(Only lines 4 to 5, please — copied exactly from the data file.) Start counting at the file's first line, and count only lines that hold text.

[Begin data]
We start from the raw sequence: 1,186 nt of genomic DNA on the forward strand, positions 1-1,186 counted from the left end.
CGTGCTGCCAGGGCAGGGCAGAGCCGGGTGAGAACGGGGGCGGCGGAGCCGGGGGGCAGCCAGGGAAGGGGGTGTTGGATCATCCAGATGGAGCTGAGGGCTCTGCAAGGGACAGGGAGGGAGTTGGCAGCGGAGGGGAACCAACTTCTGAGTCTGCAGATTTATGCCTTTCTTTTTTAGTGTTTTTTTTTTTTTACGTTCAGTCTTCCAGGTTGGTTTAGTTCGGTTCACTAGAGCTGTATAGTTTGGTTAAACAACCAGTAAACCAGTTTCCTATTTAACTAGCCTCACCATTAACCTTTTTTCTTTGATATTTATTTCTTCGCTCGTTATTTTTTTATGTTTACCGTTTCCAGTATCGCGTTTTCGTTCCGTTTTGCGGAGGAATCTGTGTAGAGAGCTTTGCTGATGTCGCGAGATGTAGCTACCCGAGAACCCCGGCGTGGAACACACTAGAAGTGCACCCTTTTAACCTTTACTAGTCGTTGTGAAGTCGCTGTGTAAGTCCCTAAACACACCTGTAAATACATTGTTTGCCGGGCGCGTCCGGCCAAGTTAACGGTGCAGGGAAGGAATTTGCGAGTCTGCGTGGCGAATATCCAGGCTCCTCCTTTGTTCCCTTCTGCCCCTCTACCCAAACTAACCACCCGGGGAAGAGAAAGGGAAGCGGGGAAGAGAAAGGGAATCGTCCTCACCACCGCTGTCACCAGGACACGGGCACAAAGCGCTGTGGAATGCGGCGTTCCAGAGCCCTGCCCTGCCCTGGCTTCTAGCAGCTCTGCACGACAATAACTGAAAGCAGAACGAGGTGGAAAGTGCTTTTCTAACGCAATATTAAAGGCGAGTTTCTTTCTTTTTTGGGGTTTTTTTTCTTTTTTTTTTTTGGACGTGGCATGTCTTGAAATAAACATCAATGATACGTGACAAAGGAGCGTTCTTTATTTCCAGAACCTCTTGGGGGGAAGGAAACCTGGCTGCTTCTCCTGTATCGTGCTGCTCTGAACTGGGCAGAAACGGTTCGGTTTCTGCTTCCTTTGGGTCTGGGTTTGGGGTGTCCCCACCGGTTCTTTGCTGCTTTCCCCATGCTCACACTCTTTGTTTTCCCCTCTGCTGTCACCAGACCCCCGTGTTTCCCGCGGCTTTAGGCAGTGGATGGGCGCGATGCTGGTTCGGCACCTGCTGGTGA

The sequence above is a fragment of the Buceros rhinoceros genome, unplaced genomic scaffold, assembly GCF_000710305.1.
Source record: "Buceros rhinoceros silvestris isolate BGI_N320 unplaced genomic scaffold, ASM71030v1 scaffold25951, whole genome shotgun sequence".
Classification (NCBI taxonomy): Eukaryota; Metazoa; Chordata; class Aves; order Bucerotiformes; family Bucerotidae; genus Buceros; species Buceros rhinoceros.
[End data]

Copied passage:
Source record: "Buceros rhinoceros silvestris isolate BGI_N320 unplaced genomic scaffold, ASM71030v1 scaffold25951, whole genome shotgun sequence".
Classification (NCBI taxonomy): Eukaryota; Metazoa; Chordata; class Aves; order Bucerotiformes; family Bucerotidae; genus Buceros; species Buceros rhinoceros.